Josh Gordon’s suspension shows NFL has priorities out of order
“Appeals officer Harold Henderson has upheld the suspension for the 2014 NFL season of Browns wide receiver Josh Gordon for violating the NFL Policy and Program for Substances of Abuse. The suspension is effective immediately.
“Gordon’s eligibility for reinstatement will be determined following the 2014 season.”
With those 46 words in an NFL-issued statement, the last sliver of hope among team officials and fans that Gordon would somehow be available this season was shot down. Gordon is gone – maybe never to return – and the Browns are left to pick up the pieces.
“While we may have strong feelings on the timing and the process of this decision, we have also consistently communicated that we will focus on what we can control in our day to day approach,” General Manager Ray Farmer said in a team statement. “Right now, that is preparing our team for the 2014 season, and at the same time, supporting Josh however we are able under NFL guidelines during his suspension.”
The worst part in all of this is that Gordon can have virtually no contact with the team during his suspension. The one place where he has never caused trouble – on the field and in the locker room – is the very place where he needs to be. But because of the rules, he is now free to spend time with the “friends” that have helped contribute to his problems.
Not to absolve Gordon of blame in this, but how is that going to help him in any way?
It is going to be interesting to see what repercussions ripple out from this decision.
The NFL is also under pressure after only handing down a two-game suspension to Baltimore’s Ray Rice for knocking his fiancée unconscious in an elevator.
The league also apparently has no problem with Denver wide receiver Wes Welker continuing to play despite suffering his third concussion in just the past 10 months.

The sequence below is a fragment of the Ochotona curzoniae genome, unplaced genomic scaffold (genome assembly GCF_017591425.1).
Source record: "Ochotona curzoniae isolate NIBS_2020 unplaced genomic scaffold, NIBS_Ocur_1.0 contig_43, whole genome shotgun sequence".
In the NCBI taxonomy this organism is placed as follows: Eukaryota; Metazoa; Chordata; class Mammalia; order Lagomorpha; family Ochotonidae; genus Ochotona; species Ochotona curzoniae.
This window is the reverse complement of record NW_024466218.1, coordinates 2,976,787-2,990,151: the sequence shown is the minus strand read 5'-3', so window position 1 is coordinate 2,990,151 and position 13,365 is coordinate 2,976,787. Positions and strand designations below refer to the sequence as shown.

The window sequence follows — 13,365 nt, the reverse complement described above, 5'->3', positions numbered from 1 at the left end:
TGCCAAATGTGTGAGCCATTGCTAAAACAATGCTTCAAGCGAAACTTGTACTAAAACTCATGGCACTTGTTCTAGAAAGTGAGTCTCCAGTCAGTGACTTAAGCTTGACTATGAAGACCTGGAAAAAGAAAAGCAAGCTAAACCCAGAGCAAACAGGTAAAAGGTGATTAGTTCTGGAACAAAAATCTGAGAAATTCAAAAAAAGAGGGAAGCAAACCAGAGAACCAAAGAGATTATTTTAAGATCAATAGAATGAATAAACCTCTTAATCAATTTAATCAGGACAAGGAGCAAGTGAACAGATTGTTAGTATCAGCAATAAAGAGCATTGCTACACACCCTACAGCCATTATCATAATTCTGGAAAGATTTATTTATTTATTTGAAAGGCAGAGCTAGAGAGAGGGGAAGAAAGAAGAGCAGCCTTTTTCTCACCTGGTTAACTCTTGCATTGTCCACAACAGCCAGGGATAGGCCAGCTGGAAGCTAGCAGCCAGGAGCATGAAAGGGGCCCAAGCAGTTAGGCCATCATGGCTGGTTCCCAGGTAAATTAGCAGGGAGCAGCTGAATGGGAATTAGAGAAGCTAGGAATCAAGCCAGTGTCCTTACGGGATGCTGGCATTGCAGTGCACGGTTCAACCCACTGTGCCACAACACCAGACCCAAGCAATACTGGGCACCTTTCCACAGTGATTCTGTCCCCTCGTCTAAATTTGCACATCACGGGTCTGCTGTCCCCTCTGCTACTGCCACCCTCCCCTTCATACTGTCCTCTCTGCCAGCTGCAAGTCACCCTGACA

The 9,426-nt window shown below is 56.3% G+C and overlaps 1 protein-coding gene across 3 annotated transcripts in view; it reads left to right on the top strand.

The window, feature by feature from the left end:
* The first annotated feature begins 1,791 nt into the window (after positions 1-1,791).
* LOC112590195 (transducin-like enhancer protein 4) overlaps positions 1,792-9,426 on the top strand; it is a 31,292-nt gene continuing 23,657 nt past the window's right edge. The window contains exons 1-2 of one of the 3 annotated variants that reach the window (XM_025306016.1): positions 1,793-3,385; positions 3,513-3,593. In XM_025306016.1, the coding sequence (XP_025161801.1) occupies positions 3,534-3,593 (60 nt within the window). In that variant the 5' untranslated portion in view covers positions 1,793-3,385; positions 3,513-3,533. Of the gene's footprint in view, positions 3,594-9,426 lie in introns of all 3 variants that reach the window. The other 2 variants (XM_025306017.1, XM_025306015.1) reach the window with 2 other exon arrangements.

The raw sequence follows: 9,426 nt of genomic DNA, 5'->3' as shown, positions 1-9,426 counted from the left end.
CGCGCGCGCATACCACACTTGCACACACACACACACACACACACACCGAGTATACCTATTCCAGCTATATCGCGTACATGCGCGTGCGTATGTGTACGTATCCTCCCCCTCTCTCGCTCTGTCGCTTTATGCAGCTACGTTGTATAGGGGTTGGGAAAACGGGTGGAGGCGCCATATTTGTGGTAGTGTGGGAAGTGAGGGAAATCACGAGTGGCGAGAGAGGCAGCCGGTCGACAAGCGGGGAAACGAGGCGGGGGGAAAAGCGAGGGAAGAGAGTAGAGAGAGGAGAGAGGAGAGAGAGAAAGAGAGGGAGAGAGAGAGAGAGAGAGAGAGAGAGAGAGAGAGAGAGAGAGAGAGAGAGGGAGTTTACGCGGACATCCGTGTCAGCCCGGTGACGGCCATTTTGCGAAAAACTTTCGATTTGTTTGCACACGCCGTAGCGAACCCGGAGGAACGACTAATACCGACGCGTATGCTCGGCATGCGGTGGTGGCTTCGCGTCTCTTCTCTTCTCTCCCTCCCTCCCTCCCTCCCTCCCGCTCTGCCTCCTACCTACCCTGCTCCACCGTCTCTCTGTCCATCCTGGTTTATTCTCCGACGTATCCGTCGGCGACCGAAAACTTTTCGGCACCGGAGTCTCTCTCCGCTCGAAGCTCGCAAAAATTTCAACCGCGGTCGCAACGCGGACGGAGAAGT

Beating a woman unconscious? Slap on the wrist. Having your brain repeatedly scrambled? Hey, that’s your problem. But toke up and you receive the league’s full wrath.
We understand that this is all part of the collective bargaining agreement between the players and the league, but that doesn’t make it right. And we’re willing to bet this is going to be a big topic between the players and the league going forward.
“I’d like to apologize to my teammates, coaches, the Cleveland Browns organization and our fans,” Gordon said in a statement released by the NFL Players Association “I am very disappointed that the NFL and its hearing office didn’t exercise better discretion and judgment in my case. I would like to sincerely thank the people who have been incredibly supportive of me during this challenging time, including my family, my agent, my union, my legal team, and the Cleveland Browns staff.”
There is a lot of disappointment to go around. We’re disappointed that Gordon was unable to make better decisions. We’re also disappointed that the league couldn’t find a better solution to Gordon’s problems.
There’s not much else to say about the situation; Gordon did the crime and now he has to serve a punishment completely out of line with the offense.
All we can do now is hope that Gordon gets the help he desperately needs to get his career and life back on track.
Just don’t look for the NFL to be the ones helping him out.